The unprecedented “bonhomie” surrounding the informal Wuhan summit between Prime Minister Narendra Modi and Chinese President Xi Jinping has given rise to hope that the two biggest Asian powers are about to enter into a period of constructive engagement and cooperation. India and China have made several give-and-take gestures following the informal summit. After Air India’s announcement to change Taiwan’s name to “Chinese Taipei”, a pattern of certain favours extended by both countries towards each other marks a significant change in the tone of India-China relations. The Modi-Xi summit has given rise to expectations of major breakthroughs in this month’s BRICS summit in Johannesburg, where the two leaders are set to meet once more to take the bilateral relationship to a new trajectory.

On Thursday, even as the Taipei Economic and Cultural Center in India (TECC) protested Air India’s decision to refer to Taiwan as “Chinese Taipei”, Raveesh Kumar, the official spokesperson of the Ministry of External Affairs, said, “The decision of Air India is consistent with international norms and our own position on Taiwan since 1949.”

The Modi government has in the past said that it would support Beijing’s “One China” policy, but that China must support New Delhi’s “One India” policy. On 25 April, the Civil Aviation Administration of China (CAAC) asked 34 airlines to describe Taiwan as part of China on their websites. Air India does not have a direct flight to Taiwan, but has a code-share flight with Air China. Therefore, accepting China’s circular on Taiwan is being seen as India going the extra mile to maintain good relations with China.

Apart from Air India “renaming” Taiwan, in another development this week, Reserve Bank of India (RBI) granted licence to Bank of China to start operations in India. Prime Minister Modi had made a commitment to the Chinese President to allow Bank of China set up branches in India, when they met on the sidelines of the Shanghai Cooperation Organisation (SCO) summit in the Chinese city of Qingdao last month. Bank of China is one of the very few state-owned commercial banks in China.

While India has taken strategic decisions in case of Taiwan and Bank of China, last month China announced tariff cuts in India’s favour. China’s ambassador to India, Luo Zhaohui had tweeted, “China will reduce or cancel tariffs on imports of 8,549 types of goods from India, South Korea, Bangladesh, Laos and Sri Lanka. The goods include chemicals, agricultural and medical products, soybean, clothing, steel and aluminium products. Good news to help reduce trade imbalance.” Experts had described the decision as “strategic”, given that most of the items on which China allowed tariff cuts were those on which it imposes higher tariffs when imported from the United States.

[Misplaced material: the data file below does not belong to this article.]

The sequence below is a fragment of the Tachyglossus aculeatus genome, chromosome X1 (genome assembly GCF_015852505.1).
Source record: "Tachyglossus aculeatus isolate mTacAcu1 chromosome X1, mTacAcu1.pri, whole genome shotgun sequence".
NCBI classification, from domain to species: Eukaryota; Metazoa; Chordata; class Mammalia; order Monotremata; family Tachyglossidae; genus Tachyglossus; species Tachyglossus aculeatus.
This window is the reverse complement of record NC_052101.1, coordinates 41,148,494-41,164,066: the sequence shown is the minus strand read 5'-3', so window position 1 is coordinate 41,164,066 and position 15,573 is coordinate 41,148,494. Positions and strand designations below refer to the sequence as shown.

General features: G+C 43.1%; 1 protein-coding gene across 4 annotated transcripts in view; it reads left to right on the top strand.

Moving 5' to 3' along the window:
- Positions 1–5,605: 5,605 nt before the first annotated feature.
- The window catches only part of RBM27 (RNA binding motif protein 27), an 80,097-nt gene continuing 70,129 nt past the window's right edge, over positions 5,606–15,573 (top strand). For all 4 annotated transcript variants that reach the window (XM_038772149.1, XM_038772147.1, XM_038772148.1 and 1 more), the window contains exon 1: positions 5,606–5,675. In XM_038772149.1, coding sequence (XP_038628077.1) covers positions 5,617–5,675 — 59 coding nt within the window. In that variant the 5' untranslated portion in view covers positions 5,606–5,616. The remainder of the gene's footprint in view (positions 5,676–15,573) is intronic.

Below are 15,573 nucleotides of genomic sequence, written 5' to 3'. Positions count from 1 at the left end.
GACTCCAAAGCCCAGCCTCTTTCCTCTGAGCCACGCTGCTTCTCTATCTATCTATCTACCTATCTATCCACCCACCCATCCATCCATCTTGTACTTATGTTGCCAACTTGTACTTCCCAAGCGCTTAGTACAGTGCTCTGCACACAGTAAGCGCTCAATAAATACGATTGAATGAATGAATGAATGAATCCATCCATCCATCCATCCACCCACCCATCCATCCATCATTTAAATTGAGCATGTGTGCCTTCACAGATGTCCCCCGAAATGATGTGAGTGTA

Prior to the informal Wuhan summit, China also pulled support for Pakistan, letting the Financial Action Task Force (FATF), a global money-laundering watchdog, to grey-list that country. During the initial phase of the meeting, China, Turkey and Saudi Arabia had resisted US pressure to place Pakistan on the list of countries that lacked effective regulations to combat terrorism financing. However, in the end, China went along with the US, Russia and India on Pakistan. China’s recent announcement to give a $1billion aid to Pakistan to rescue its foreign reserves showed that it had not abandoned Islamabad, but it is safe to say that despite China’s support to Pakistan, the dragon is frustrated with Islamabad’s inability to rein in terror groups. Simultaneously, India’s efforts to negotiate with China yielded dividends for India at FATF.

Therefore, since the Doklam standoff that strained India-China relations for a year and differences on the China-Pakistan Economic Corridor, it is for the first time that the two nations are stepping forward to take important steps towards economic partnership and improving diplomatic relations, including on sticky issues Meanwhile, sources said that Chinese Defence Minister, Wei Fenghe is scheduled to visit India soon.

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